Rule-Breaker or Not: Which Type of Leader are You?
This may be the key difference between two very different types of leaders. One is devoted to organizing procedures and processes and directing operations and the systems that make them functional. The other is primarily engaged in creativity and the positive influence of others. As such, these two types are differentiated as managers and visionaries. Some individuals are fortunate enough to have both of these capacities, but most of us, if we are leadership material at all, fall into one of these two categories more so than the other, and that is not a bad thing. The world needs both types of leadership.
Perhaps the most important difference between these two is that one of them is routinely devoted to following the rules, or at least helping to make and institute those rules. The other is largely committed to finding ways to circumvent the same rules, exploring new ground instead of restricting one’s latitude to a structured set of limitations. One follows the rules; the other seeks to break them.
Looking at these two individuals we can see some very clearly defined differences. The one who seems born to be a manager is focused on technical aspects and structural adhesion. She is committed to smoothness in operation and well-practiced efficiency. Everyone usually acknowledges that she is quite good at what she does.
The other is visionary in his approach to problem solving, so his solutions are not always popular. He is, instead, a bit of a maverick. But his ideas can be so very convincing sometimes, usually due to his emotional involvement and vision. In a word, he is passionate, and his passion is contagious. He is an idea factory.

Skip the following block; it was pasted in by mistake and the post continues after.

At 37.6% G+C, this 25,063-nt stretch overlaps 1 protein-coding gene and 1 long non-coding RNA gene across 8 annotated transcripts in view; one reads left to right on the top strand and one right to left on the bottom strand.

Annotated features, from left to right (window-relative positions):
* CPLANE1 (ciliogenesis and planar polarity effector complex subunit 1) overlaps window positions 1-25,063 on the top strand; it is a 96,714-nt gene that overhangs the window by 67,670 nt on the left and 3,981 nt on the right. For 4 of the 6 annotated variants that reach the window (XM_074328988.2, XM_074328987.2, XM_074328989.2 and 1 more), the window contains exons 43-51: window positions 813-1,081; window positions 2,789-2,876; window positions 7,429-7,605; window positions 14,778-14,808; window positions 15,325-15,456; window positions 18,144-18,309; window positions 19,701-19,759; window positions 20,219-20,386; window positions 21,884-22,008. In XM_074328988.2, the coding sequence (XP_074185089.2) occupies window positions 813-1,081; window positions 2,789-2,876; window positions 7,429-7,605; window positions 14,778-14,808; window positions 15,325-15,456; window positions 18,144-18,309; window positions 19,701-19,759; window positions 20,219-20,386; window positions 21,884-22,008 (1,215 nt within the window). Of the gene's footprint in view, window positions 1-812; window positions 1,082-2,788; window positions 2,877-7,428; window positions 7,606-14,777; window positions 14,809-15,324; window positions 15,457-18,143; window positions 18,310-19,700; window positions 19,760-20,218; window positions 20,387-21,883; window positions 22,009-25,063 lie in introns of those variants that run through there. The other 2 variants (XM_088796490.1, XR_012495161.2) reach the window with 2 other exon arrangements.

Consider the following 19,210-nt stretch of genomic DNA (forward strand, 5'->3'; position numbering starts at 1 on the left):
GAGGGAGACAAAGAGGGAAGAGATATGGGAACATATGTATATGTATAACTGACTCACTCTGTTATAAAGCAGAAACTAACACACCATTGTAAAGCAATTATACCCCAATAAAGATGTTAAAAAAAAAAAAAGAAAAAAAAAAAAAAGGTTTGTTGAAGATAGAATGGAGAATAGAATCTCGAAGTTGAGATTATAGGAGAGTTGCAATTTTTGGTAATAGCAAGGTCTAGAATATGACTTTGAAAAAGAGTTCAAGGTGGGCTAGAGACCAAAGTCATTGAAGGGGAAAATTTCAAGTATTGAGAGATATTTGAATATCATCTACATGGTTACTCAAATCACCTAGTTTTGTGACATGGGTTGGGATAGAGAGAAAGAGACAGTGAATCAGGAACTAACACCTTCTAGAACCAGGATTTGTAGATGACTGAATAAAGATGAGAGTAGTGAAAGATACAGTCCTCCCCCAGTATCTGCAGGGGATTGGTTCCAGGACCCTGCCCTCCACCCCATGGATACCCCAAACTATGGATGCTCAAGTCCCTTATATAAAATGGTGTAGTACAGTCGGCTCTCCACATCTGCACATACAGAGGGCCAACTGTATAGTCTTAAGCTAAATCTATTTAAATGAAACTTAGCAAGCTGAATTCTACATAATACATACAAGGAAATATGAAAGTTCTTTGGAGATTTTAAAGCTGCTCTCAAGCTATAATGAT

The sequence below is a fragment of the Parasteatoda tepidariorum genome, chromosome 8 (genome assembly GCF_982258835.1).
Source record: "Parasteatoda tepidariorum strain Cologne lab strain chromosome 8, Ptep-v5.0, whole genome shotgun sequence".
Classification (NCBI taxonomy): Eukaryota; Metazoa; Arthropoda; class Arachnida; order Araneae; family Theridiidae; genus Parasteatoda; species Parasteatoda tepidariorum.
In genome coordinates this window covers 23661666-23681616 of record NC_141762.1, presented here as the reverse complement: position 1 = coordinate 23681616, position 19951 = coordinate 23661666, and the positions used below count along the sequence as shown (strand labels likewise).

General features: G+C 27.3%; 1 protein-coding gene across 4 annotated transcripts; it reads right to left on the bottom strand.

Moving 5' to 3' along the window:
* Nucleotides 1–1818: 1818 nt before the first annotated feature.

Successful entrepreneur and co-founder of Twitter Jack Dorsey said, “Everyone has an idea. But it’s really about executing the idea and attracting other people to help you work on the idea.” The idea for Twitter was amazingly simple. It was also untried. The “idea people” attracted some management types to make it happen…and the rest is history.
Successful organizations usually require both types of leadership, the idea generators and the systems people who build and pattern the formula. Successful World War II general and U.S. President Dwight D. Eisenhower said, “Leadership is the art of getting someone else to do something you want done because he wants to do it.” That, in a nutshell, is the path of the idea creator, the entrepreneurial genius, the visionary leader who starts the engine and motivates it to keep running.
The running of the engine requires the attention of those most capable of coaxing from it the power that is needed. The engine must be tuned to perfection. Systems experts keep it running and running in the right direction. Without them, the visionary’s idea could easily die on the vine.
True leadership may begin with a breaking of the rules, but it can only truly succeed by virtue of learning one’s real limitations and finding help in those areas of relative weakness. Break the rules to get started, but then find help covering your weaknesses from another kind of leader, and your chance of success is increased.